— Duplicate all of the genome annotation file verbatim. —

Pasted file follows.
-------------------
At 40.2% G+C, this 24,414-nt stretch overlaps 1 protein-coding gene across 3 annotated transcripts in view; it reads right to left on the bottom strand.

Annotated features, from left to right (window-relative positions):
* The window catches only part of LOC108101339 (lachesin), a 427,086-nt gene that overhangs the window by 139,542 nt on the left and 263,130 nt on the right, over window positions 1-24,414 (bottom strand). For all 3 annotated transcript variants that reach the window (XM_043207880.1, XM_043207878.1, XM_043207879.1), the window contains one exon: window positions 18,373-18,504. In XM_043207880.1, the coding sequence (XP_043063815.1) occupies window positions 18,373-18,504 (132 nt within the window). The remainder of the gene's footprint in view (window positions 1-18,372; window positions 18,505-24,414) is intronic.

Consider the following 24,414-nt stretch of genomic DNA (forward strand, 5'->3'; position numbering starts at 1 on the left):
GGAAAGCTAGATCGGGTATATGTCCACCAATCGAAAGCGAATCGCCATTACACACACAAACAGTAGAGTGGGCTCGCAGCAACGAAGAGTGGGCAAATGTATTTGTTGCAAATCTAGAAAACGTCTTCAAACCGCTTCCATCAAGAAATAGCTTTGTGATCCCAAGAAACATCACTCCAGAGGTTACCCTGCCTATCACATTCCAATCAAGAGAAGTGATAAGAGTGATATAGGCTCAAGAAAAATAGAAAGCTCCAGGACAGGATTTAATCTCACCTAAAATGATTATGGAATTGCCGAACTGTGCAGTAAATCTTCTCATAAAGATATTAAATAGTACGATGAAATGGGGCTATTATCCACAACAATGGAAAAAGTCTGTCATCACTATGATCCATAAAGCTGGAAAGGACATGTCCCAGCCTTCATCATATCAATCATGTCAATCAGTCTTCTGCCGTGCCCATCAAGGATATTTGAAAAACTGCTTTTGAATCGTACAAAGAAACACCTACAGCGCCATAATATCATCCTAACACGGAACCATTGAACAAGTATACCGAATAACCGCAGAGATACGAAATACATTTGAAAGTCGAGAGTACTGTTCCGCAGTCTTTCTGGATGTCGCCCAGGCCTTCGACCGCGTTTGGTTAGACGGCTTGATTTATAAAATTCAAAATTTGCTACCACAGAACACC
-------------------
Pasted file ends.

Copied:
At 40.2% G+C, this 24,414-nt stretch overlaps 1 protein-coding gene across 3 annotated transcripts in view; it reads right to left on the bottom strand.

Annotated features, from left to right (window-relative positions):
* The window catches only part of LOC108101339 (lachesin), a 427,086-nt gene that overhangs the window by 139,542 nt on the left and 263,130 nt on the right, over window positions 1-24,414 (bottom strand). For all 3 annotated transcript variants that reach the window (XM_043207880.1, XM_043207878.1, XM_043207879.1), the window contains one exon: window positions 18,373-18,504. In XM_043207880.1, the coding sequence (XP_043063815.1) occupies window positions 18,373-18,504 (132 nt within the window). The remainder of the gene's footprint in view (window positions 1-18,372; window positions 18,505-24,414) is intronic.

Consider the following 24,414-nt stretch of genomic DNA (forward strand, 5'->3'; position numbering starts at 1 on the left):
GGAAAGCTAGATCGGGTATATGTCCACCAATCGAAAGCGAATCGCCATTACACACACAAACAGTAGAGTGGGCTCGCAGCAACGAAGAGTGGGCAAATGTATTTGTTGCAAATCTAGAAAACGTCTTCAAACCGCTTCCATCAAGAAATAGCTTTGTGATCCCAAGAAACATCACTCCAGAGGTTACCCTGCCTATCACATTCCAATCAAGAGAAGTGATAAGAGTGATATAGGCTCAAGAAAAATAGAAAGCTCCAGGACAGGATTTAATCTCACCTAAAATGATTATGGAATTGCCGAACTGTGCAGTAAATCTTCTCATAAAGATATTAAATAGTACGATGAAATGGGGCTATTATCCACAACAATGGAAAAAGTCTGTCATCACTATGATCCATAAAGCTGGAAAGGACATGTCCCAGCCTTCATCATATCAATCATGTCAATCAGTCTTCTGCCGTGCCCATCAAGGATATTTGAAAAACTGCTTTTGAATCGTACAAAGAAACACCTACAGCGCCATAATATCATCCTAACACGGAACCATTGAACAAGTATACCGAATAACCGCAGAGATACGAAATACATTTGAAAGTCGAGAGTACTGTTCCGCAGTCTTTCTGGATGTCGCCCAGGCCTTCGACCGCGTTTGGTTAGACGGCTTGATTTATAAAATTCAAAATTTGCTACCACAGAACACC